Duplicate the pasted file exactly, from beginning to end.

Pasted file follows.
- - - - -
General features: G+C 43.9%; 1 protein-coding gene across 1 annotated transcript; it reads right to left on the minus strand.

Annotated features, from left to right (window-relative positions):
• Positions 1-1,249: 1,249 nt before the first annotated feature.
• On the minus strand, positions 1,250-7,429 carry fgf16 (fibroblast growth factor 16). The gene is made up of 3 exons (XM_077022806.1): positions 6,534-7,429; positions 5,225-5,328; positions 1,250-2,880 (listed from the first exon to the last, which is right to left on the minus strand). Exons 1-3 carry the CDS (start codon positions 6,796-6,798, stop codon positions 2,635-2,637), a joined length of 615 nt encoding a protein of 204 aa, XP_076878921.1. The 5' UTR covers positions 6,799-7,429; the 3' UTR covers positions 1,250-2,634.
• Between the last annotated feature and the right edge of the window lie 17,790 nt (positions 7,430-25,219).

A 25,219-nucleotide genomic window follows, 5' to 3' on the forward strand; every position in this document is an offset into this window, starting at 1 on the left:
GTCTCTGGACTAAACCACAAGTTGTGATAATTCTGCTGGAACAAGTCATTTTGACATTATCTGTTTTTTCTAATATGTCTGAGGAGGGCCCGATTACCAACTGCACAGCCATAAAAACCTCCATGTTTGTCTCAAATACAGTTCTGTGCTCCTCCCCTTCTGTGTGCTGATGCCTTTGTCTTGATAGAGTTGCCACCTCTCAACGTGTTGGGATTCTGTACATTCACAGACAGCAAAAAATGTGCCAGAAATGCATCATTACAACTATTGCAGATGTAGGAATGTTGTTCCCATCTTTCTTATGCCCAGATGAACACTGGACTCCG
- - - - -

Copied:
General features: G+C 43.9%; 1 protein-coding gene across 1 annotated transcript; it reads right to left on the minus strand.

Annotated features, from left to right (window-relative positions):
• Positions 1-1,249: 1,249 nt before the first annotated feature.
• On the minus strand, positions 1,250-7,429 carry fgf16 (fibroblast growth factor 16). The gene is made up of 3 exons (XM_077022806.1): positions 6,534-7,429; positions 5,225-5,328; positions 1,250-2,880 (listed from the first exon to the last, which is right to left on the minus strand). Exons 1-3 carry the CDS (start codon positions 6,796-6,798, stop codon positions 2,635-2,637), a joined length of 615 nt encoding a protein of 204 aa, XP_076878921.1. The 5' UTR covers positions 6,799-7,429; the 3' UTR covers positions 1,250-2,634.
• Between the last annotated feature and the right edge of the window lie 17,790 nt (positions 7,430-25,219).

A 25,219-nucleotide genomic window follows, 5' to 3' on the forward strand; every position in this document is an offset into this window, starting at 1 on the left:
GTCTCTGGACTAAACCACAAGTTGTGATAATTCTGCTGGAACAAGTCATTTTGACATTATCTGTTTTTTCTAATATGTCTGAGGAGGGCCCGATTACCAACTGCACAGCCATAAAAACCTCCATGTTTGTCTCAAATACAGTTCTGTGCTCCTCCCCTTCTGTGTGCTGATGCCTTTGTCTTGATAGAGTTGCCACCTCTCAACGTGTTGGGATTCTGTACATTCACAGACAGCAAAAAATGTGCCAGAAATGCATCATTACAACTATTGCAGATGTAGGAATGTTGTTCCCATCTTTCTTATGCCCAGATGAACACTGGACTCCG